Olivia de Havilland wrote her first memoir in 1962. Fifty-four years later, Every Frenchman Has One is being reissued, and if its mission then was to remind people she was still alive, it can only be even more helpful in that regard now that she is turning 100 years old.
That's right, today, the two-time Oscar winner (she nabbed her first one 70 years ago and her second three years later) becomes one of the very few major actors to celebrate a centennial.
While I know a number of lesser and perhaps even mid-level movie and TV performers have hit 100, the only major stars I could think of to do it are George Burns, Bob Hope (both died at 100) and Luise Rainer (she passed away in late 2014 at 104). Of those three, certainly only Burns and Hope were major stars throughout their lives and died as household names.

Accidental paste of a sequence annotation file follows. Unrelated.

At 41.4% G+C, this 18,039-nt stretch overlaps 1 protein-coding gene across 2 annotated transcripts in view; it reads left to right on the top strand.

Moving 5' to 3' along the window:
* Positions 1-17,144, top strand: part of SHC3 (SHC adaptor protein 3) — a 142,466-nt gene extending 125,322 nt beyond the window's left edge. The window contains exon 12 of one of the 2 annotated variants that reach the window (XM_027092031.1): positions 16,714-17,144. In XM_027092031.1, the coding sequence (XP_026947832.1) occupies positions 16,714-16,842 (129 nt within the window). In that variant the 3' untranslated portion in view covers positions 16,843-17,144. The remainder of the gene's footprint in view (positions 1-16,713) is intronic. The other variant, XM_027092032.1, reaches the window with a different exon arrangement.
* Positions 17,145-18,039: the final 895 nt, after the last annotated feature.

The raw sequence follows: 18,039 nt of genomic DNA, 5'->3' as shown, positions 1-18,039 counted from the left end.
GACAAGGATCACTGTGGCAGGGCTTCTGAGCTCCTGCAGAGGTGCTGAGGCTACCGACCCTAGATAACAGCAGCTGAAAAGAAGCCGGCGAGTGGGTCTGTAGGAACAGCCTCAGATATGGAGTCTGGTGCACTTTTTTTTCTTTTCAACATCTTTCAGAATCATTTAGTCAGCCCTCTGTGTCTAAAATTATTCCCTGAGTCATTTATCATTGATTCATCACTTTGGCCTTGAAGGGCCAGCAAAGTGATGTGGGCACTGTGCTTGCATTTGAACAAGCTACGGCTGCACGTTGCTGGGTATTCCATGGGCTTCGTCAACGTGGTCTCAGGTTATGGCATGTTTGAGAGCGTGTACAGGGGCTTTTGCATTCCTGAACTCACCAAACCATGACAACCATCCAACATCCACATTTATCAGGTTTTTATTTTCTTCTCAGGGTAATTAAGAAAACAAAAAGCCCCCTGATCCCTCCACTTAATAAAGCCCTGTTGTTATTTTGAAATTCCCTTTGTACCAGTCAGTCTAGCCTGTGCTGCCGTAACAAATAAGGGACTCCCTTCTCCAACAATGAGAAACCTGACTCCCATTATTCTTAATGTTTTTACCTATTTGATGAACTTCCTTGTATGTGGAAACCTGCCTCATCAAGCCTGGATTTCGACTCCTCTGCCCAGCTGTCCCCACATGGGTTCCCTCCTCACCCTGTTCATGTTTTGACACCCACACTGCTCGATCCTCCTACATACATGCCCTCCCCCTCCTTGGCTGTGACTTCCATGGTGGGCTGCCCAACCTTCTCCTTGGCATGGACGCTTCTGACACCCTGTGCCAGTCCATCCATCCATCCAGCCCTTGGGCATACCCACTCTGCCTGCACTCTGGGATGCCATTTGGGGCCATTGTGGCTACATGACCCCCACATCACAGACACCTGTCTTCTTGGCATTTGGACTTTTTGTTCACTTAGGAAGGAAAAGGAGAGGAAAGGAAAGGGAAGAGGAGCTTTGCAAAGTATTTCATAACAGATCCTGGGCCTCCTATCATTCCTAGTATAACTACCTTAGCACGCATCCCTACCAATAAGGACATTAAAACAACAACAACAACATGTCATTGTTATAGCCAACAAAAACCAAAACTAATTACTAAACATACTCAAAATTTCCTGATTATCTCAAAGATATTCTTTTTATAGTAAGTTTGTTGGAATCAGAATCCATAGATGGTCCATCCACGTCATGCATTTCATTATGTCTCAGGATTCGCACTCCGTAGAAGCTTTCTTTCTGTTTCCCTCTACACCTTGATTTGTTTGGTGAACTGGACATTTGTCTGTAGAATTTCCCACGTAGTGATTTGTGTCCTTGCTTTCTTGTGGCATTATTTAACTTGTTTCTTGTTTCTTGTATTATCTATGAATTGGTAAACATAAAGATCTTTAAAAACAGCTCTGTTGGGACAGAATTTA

Now, we have Olivia de Havilland. (Kirk Douglas will have to wait until December to become the fourth.)
When we think of major stars who lived very long lives, we think of people like Marlene Dietrich (90), Mae West (87), Greta Garbo (84), Gloria Swanson (84) and while they didn't exactly die young, their ages are less wow-inducing today than when they died in the '80s and '90s in their eighties and nineties.
But 100 is still something special.
Hats off to de Havilland, who—according a recent Vanity Fair profile—still climbs up and down the five flights of her Paris townhouse.